For a big knife the Benchmade Onslaught moves fast. There is a large thumb hole that provides enough room to snap the blade out with or without gloves. The G10 scales have been machined to open up access to the thumb hole. Even though the thumb hole is partially occluded by the handle it is still easy to get at.
The Onslaught uses the Benchmade Axis lock. This is a great lock and has been proven time and time again with Benchmade’s other offerings. The Axis Lock in the Onslaught is very smooth and when the blade is locked open there is zero play in the knife. When the blade is closed it is centered in the middle of the handle, another small detail that I’ve come to expect from Benchmade.
Benchmade 741 Onslaught Review – Final Thoughts
The Onslaught is a beautiful knife with amazing build quality and great attention to detail. As a working mans knife you could find some faults with the design, but I suspect that Benchmade had the collector in mind when they built this blade. Practical weaknesses would include a relatively thin tip and a low traction handle, but the end product would still make a serviceable weapon and a beautiful heirloom. All in all I like the full size Onslaught a lot, but for every day carry, and even tactical use I would reach for the “mini” version.
- Axis Lock Bob Lums first
- 154 CM
- Big Awesome Folding Knife
- Reversible pocket clip
I recommend purchasing the Benchmade Onslaught at Amazon or BladeHQ. Thanks for reading.
This is the knife that got me back into knife collecting last year. I was waiting for the 2010 Cold Steel Voyager series to be released, but that didn’t happen.
I like almost everything about this knife and even the mini-version. Handle ergonomics, blade shape, full flat grind and tip-up pocket clip make it well worth the money to me.
My only real complaint is that there is a huge gap left in the base of the blade’s cutting edge that can be caught on during cutting through thick material. This is also on some other Benchmade models too.
Greg, I agree – this one is definitely worth the money. It’s a smart design and it’s built right with excellent materials. It oozes quality.
Interesting point about the gap, I think they do that for ease of sharpening.
Love your review. I would like to add that wish Bob Lum had designed the clip with sprit arrow (may be bigger size) and made it 2-way so the this knife can be closed and opened ambidextrously.
As you have mentioned I wish the spine part can be a bit thicker, especially toward the pivot point. I would love to have this in S30V of M390. (I hope Benchmade folks may be reading this 🙂 )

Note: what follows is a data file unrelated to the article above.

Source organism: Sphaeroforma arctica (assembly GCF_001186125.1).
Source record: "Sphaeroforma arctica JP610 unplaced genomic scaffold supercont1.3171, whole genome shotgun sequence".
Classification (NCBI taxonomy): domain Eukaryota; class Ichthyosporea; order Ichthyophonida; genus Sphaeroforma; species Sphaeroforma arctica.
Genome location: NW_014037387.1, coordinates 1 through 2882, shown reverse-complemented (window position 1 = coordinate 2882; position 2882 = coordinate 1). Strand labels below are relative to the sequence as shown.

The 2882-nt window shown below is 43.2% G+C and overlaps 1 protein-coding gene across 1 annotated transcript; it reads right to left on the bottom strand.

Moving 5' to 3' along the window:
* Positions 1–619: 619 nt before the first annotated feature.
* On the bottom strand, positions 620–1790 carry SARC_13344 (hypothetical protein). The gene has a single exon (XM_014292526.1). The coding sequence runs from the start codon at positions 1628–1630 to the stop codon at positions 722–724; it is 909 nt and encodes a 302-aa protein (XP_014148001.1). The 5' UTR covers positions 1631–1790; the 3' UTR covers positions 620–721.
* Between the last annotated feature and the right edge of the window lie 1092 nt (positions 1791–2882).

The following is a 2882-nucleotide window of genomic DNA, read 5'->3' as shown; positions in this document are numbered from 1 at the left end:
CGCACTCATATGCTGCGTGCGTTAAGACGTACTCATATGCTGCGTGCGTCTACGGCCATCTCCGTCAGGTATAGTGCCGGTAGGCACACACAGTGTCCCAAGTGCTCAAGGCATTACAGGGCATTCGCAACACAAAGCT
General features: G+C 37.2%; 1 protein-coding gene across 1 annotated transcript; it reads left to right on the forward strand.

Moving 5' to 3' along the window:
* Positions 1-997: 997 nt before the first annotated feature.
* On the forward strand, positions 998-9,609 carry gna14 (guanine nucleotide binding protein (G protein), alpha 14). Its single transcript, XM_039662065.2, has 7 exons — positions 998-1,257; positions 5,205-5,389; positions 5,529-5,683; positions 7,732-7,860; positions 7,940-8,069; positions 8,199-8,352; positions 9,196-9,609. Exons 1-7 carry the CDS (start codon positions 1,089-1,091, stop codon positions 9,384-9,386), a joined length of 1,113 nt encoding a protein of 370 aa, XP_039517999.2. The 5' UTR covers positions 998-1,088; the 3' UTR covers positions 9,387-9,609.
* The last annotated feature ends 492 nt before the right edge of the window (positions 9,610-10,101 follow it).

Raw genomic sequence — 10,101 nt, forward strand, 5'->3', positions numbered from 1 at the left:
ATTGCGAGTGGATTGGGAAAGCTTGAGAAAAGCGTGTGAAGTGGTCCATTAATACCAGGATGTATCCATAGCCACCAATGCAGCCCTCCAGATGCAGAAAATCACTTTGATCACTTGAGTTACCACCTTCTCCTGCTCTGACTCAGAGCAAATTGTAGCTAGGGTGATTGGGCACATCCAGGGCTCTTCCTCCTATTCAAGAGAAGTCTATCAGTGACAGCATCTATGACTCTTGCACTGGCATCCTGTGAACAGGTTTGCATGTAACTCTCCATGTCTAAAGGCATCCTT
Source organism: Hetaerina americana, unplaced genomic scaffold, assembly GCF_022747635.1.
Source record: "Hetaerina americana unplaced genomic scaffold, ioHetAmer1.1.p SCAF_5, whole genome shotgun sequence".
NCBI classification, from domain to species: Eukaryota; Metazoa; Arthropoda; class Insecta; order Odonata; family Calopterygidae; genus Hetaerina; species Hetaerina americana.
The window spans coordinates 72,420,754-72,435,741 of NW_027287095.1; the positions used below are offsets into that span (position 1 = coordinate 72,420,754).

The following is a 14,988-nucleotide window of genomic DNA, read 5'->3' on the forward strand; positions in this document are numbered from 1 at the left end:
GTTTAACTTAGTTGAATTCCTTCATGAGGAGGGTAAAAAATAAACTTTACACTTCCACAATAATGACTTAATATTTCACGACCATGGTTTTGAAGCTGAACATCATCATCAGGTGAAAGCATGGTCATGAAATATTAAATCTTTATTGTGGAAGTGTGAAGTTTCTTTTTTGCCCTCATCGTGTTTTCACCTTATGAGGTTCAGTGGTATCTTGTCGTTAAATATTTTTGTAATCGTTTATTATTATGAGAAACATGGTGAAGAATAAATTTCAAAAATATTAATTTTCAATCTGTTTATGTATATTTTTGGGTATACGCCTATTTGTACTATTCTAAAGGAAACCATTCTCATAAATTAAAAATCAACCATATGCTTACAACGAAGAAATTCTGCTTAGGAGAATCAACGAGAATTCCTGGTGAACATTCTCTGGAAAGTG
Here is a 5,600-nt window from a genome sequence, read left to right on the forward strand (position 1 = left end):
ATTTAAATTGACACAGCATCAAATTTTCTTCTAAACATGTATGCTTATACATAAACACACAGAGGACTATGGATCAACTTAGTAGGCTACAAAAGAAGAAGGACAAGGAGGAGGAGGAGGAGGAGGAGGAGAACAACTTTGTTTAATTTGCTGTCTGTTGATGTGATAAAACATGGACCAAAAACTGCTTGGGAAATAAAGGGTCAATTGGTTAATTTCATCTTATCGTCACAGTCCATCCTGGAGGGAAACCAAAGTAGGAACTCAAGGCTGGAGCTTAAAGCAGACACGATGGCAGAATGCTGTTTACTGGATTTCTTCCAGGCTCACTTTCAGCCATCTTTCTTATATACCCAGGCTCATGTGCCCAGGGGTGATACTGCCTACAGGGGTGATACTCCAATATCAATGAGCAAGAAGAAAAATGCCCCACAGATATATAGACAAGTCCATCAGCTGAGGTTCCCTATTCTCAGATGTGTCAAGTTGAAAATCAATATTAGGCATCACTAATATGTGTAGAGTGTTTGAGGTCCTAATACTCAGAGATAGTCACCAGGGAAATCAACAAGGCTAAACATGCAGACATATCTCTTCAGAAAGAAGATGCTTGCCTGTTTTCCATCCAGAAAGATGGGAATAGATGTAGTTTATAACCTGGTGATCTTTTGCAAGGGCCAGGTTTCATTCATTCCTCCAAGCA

While the Onslaught’s clip is cool, I agree that a split arrow would be more practical and discrete. A version in M390 would be killer, I’ll forward this review to Les De Asis. 😉
This review is for the Mini Onslaught, which I recently added to my collection. This is a real gem to own and I encourage others to pick one up before it’s discontinued, which I found out should happen this year. In the hand the Mini feels custom made, with its contoured G10 scales this knife just grows on you! It’s blade is made very thin and the tip is nearly surgically thin so jabbing or stabbing could be an issue, the knife is made for slicing. What can you say about the Axis lock?, Simply the smoothest design out there and keeps customers like myself coming back to Benchmade .
Thanks for your thoughts on the Mini Onslaught. That is a model I have been curious about, since the full size model is so large.
I wouldn’t hesitate to buy one, as I wrote because the knife blade is so thin, I wouldn’t be hacking with this one- you could almost filet a fish with it. As is, the blade shape and belly are unique and overall the whole package is kind of sexy! Love it.
I just bought this knife yesterday from a Benchmade dealer for $140.00. I love this knife, my only complaint is the blade feels a little rough when closing. Hopefully it will smooth out with use.
Nate burnham says
I have owned 2 of these and deployed with one for 2 years and as my everyday carry I have put it through hell his Comment of he wishes it had a thicker blade for utility use is bull I haven’t broke either in over 9 years and put one through hell and back it holds a edge better than anything I’ve ever had it’s thin that’s why it holds the edge like a samurai sword it’s also thin but not weak if you look at the middle it has a nice thick bevel perfectly placed for strength I would take this to war again any day this why it’s my only!! Every day carry nothing bad to say about it